The Challenges:
Longer time frames should be kept in mind, such that buildings and infrastructure are adaptable, ecological sensitive and intelligent.
2.) A smart city can take 8 to 10 years to build and perhaps even more time to attract businesses and people. Such a long term initiative requires commitment on part of the government.
3.) The success of the cities depends on residents, entrepreneurs and visitors becoming actively involved in energy saving and implementation of new technologies.

What are the parameters of a smart city?
1.) Smart Governance:
Includes policies and digital services from the government that help adopt green and intelligent solutions through incentives, subsidies, etc.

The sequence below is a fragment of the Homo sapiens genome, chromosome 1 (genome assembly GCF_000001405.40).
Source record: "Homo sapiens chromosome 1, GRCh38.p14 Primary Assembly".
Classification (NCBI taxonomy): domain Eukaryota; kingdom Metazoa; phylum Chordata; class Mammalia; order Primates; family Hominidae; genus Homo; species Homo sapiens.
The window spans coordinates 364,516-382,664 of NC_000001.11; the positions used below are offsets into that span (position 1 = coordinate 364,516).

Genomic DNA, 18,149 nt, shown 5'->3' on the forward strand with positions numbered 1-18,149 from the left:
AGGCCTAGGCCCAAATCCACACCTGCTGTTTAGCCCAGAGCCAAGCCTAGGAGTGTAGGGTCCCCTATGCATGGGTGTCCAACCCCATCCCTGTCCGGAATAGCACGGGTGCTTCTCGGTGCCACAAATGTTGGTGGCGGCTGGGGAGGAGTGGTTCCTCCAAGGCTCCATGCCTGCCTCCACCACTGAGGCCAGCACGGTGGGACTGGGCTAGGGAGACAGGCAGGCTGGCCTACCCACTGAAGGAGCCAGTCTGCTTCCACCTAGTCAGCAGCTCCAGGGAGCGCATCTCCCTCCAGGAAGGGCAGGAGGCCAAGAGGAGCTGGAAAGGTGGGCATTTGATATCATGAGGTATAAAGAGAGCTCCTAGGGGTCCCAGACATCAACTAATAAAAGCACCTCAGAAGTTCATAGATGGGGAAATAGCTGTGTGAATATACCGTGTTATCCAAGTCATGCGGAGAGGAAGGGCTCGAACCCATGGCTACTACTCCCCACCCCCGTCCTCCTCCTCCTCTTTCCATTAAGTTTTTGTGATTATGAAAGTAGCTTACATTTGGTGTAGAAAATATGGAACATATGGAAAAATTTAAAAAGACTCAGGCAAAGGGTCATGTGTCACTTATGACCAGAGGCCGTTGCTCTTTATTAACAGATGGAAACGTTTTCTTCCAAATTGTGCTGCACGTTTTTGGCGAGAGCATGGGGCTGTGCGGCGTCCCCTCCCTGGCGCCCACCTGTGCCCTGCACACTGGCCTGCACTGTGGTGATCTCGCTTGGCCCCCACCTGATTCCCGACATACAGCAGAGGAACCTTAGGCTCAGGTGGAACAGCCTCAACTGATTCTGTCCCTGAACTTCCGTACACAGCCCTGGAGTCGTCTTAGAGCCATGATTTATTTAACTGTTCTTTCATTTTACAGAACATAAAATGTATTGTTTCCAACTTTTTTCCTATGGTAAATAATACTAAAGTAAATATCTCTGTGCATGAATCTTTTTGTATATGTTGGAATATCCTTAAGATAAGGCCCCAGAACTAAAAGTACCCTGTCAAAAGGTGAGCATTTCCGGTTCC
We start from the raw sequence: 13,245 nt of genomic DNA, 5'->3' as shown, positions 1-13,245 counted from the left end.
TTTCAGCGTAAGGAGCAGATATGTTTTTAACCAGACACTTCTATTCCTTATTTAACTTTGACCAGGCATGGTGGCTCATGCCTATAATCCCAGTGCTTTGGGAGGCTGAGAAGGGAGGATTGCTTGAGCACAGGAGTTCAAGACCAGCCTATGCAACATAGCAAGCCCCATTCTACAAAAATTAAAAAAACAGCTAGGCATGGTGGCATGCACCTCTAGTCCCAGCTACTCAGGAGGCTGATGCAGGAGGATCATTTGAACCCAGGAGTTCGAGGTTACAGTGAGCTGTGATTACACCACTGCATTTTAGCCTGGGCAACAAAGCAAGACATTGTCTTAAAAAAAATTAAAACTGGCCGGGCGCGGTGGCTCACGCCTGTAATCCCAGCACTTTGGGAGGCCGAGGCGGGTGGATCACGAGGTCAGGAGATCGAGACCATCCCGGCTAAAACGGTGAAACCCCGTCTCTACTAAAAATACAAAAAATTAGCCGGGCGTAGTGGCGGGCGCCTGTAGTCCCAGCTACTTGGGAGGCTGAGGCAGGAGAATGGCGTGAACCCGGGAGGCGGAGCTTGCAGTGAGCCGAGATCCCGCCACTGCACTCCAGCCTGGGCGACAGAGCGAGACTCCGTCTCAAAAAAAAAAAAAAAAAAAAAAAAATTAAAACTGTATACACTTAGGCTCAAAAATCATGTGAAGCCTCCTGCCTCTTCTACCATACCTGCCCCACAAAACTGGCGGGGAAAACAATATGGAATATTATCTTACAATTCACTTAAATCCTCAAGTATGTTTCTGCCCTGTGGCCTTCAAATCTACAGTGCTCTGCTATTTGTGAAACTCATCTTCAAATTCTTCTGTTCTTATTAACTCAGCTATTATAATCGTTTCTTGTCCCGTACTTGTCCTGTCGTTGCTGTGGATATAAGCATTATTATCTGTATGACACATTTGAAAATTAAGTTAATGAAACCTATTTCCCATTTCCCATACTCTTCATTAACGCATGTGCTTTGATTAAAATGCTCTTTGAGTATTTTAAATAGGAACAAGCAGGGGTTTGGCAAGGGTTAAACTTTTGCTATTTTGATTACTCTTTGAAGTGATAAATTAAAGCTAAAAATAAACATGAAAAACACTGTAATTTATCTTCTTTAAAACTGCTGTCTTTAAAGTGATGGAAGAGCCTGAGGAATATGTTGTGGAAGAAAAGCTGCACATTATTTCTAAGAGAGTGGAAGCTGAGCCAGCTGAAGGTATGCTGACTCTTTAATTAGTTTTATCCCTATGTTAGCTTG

2.) Smart Technology: Connects the home, office, mobile phone, and car on a single wireless IT platform. It includes adoption of a smart grid system, smart home solutions, a high speed broadband connection, and 4G technology.
3.) Smart Citizen: Must embrace smart and green solutions in daily activities. Be proactive in adopting smart concepts and smart products and lifestyle choices.
4.) Smart Energy: Uses digital technology through advanced metre infrastructure(AMI), distribution grid management and high-voltage transmission systems, and for intelligent and integrated transmission and distribution of power.

Smart Mobility: Enables intelligent mobility through innovative and integrated technologies and solutions, such as low emission cars and multimodal transport systems.